Ever since the 1980s the term “information society” has been spreading more and more widely and at an increasing speed. It includes the idea of a society that is based on information and communication technology (ICT) permeating every aspect of it. The last 25 years have seen unprecedented technical developments in many areas of our lives.
Whether directly or indirectly, the internet plays a major and decisive role in all this. Large volumes of data and signals are transmitted over the internet at high speed and are processed by sophisticated ICT systems. They now allow the remote monitoring of machines and provide control over manufacturing processes – a development summed up under the term “Industry 4.0”.
But the internet also permits the efficient use of electricity from renewable energy sources, with “smart” solutions that help to control and channel the flow of electric power to wherever it is needed. A variety of different ICT systems interact with each other in traffic engineering. Such systems, however, can only function if signals – i.e. carriers of information – are transmitted. And signal transmission is handled either by metallic conductors, usually made from copper, or optical conductors – both products from the cable industry.
In copper conductors the electrical signals are transmitted via electrons, whereas in optical conductors – also known as fiber optics (FO) – this is done by light particles (i.e. photons). Optical conductors are made from quartz glass and a special transparent plastic. Optical cables can transmit more information than copper, have a significantly lower level of attenuation and are insensitive to external electromagnetic impact. By using different frequencies, it is possible to run several independent data channels on a single FO cable. Due to their specific physical properties, metallic and optical conductors each have their own areas of application. One industry that illustrates this point particularly well is automotive engineering. In recent years there has been an increasing trend of the two worlds – mobility and ICT – to merge and become networked.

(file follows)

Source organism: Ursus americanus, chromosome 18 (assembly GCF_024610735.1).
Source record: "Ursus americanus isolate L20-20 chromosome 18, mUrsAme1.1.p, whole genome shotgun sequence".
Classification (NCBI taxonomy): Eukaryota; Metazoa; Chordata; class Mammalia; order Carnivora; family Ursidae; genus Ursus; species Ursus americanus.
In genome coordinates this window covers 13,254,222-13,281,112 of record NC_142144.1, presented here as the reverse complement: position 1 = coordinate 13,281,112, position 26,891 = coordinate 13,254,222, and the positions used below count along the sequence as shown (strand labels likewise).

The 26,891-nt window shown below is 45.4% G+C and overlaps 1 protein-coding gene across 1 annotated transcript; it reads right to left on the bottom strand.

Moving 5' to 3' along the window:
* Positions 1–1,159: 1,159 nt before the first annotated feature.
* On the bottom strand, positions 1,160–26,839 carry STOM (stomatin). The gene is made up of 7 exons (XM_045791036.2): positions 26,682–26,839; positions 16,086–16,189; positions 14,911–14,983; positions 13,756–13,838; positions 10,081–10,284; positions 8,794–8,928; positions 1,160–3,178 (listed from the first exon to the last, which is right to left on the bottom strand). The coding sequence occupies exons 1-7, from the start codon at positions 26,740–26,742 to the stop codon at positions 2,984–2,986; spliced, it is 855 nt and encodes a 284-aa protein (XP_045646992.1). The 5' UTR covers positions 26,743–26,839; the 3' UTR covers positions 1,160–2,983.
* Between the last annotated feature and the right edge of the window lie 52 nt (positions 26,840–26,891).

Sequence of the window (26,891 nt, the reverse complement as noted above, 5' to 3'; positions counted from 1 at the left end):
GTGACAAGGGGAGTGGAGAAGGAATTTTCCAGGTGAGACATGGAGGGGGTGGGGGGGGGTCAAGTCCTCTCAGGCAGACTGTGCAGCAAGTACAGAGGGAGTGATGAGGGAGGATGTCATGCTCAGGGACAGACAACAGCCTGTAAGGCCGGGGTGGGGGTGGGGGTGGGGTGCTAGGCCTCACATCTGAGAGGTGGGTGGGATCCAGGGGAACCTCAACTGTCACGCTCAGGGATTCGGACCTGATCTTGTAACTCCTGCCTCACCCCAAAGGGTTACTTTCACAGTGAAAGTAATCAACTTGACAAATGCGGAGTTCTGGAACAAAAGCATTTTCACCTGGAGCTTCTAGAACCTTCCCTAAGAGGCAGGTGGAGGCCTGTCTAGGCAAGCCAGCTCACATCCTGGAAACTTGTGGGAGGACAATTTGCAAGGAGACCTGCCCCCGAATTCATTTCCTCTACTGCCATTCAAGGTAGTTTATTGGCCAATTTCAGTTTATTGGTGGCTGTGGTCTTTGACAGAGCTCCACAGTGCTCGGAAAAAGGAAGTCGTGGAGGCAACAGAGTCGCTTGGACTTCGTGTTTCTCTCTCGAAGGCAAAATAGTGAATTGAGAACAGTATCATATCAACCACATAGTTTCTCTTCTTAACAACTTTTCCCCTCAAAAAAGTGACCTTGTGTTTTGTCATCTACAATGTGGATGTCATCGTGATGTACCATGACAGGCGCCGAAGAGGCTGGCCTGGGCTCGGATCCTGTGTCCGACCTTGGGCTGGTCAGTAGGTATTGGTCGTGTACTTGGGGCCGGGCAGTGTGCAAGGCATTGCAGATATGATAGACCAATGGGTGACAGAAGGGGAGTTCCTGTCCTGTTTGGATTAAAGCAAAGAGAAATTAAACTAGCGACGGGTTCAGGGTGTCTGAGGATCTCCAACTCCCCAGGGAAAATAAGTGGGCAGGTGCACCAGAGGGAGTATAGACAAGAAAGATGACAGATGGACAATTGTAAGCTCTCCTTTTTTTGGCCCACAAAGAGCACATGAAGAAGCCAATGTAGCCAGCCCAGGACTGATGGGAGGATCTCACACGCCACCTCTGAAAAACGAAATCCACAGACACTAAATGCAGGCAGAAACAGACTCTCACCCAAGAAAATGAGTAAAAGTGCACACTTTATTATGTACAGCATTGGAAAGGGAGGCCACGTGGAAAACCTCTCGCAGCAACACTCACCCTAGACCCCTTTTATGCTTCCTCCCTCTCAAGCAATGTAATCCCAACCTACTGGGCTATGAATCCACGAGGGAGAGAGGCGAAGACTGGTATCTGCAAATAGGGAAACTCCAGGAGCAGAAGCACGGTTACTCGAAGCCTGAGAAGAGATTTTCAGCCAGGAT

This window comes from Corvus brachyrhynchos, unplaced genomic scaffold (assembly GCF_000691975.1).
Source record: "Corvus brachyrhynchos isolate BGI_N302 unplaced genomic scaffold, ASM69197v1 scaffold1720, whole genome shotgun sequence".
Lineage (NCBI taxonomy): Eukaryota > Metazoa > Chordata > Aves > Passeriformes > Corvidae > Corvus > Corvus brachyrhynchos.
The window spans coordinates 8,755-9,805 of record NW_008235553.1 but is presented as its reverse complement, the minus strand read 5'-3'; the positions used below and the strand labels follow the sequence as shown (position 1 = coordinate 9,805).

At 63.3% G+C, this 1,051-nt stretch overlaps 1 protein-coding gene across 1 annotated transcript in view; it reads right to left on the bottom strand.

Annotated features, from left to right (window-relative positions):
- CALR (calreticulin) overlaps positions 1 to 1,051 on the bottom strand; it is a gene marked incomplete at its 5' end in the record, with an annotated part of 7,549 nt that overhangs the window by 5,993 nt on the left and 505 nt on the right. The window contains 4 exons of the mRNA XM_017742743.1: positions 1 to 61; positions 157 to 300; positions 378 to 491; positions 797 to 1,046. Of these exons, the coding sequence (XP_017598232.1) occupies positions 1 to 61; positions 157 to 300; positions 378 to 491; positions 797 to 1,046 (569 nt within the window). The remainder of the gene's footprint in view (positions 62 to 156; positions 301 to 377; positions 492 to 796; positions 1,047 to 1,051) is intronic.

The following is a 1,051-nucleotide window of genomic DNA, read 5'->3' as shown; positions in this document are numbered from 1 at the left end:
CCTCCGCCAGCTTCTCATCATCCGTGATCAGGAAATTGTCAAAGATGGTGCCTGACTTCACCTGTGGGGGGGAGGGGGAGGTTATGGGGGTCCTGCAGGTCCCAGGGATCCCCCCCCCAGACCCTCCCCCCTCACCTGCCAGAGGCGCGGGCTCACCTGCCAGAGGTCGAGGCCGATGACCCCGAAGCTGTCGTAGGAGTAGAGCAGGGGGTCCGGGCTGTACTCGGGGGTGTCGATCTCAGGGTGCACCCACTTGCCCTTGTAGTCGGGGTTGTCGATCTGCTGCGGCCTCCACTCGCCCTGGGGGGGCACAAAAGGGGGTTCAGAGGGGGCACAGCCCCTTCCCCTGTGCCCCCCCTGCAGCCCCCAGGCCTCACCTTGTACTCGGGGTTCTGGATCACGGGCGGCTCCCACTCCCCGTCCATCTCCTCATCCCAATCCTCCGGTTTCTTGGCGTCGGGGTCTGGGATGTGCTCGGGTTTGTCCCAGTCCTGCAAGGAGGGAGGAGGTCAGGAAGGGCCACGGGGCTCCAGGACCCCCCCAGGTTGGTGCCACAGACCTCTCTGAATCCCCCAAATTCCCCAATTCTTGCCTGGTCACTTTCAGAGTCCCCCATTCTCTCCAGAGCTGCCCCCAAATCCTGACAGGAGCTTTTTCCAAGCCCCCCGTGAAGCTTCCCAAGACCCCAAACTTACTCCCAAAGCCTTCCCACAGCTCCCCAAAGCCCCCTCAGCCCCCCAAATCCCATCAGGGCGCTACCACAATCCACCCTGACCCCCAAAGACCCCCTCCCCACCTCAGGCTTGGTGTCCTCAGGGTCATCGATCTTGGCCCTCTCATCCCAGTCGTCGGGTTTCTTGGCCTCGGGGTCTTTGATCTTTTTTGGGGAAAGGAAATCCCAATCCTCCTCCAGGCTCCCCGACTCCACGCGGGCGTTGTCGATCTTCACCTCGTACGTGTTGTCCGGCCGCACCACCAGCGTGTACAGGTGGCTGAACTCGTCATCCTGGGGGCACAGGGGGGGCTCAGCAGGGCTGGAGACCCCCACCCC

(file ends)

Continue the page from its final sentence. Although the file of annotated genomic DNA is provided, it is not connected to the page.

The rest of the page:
More and more electronic systems are being installed in vehicles. They include engine and transmission control, control units for window regulators, central locking and other amenities as well as various safe driving systems and driver assistance systems. More and more vehicles now also have multimedia components and allow drivers and passengers to access and use the internet.
Today’s state-of-the-art high-end car has an on-board network comprising far more than 2,000 individual cables with a total length of over 3.5 km (2.2 miles). To save space and weight, cables need to decrease in size – a development which is leading to a growing demand for cables made from alternative materials, such as copper alloys. One important criterion for choosing a conductor material is the data transfer rate. Engine control, for instance, requires immediate transmission, while an air conditioning system does not need to respond to temperature changes in the car within fractions of a second. Whenever large data volumes are transmitted at high speed, often in real time, this is done via fiber optics.